5. Should I have stop losses?
I though that answering these questions were very important to be prepared for building a log term portfolio. I will try to take you through my thoughts on each of these questions on subsequent posts.

Monday 4 July 2011

Conversation With Charlie Munger

Conversation With Charlie Munger (Notes taken by http://inoculatedinvestor.blogspot.com)

Saturday 2 July 2011

Shriram Transport Finance Complay Ltd (STFC) - RBI Policy Update

RBI's monetary policy announced on May 3rd had created a lot of confusion on whether STFC's securitized assets would continue to be treated as priority sector loans. (Read the probable impact of it here)

On RBI's policy statement on July 1, 2011, it has clarified that investments made by banks in securitized assets that are originated by banks or other eligible financial institutions shall continue to be classified as priority sector.

This means that any bank's investments in securitized assets will be eligible  for classification under priority sector  only if it was eligible to be classified as priority sector advances before their securitization.

So, for STFC, this is good news, as their cost of borrowing is unlikely to go up.

However, the underlying concern of slowing of growth is still there. So, although the stock may not go below 600, it may be difficult for it to gallop away beyond the 720-750 range in the near future.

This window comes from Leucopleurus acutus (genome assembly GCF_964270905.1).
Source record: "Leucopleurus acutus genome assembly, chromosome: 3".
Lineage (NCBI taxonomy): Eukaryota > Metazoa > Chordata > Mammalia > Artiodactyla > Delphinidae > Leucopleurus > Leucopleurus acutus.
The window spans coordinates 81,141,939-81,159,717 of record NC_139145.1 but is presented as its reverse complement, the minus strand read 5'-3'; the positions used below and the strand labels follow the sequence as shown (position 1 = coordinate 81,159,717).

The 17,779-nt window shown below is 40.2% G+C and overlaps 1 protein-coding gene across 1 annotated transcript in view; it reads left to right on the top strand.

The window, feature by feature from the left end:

Friday 1 July 2011

Portfolio Review: Half-Yearly

H1 2011 comes to an end. Sensex started the year at and is today at 18763. During this period., India's primary index has lost 8.51%.

My portfolio fund which I started last year has returned a meagre 6.44% during this period. From a relative performance view, the portfolio has outperformed Sensex by 14.96%. But then, you cannot eat relative performance, can you :-(

Here are the highlights of the portfolio activities during this period. 
  • Added a few stocks to the portfolio - Astral Polyteknik, Elecon Engineering, GEI Industrial, Manjushree Technopak, Pidilite and Titan
  • Booked profits in Supreme Infrastructure
  • Enhanced cash levels of portfolio from nearly 0 to over 10%
Click on this link for current portfolio details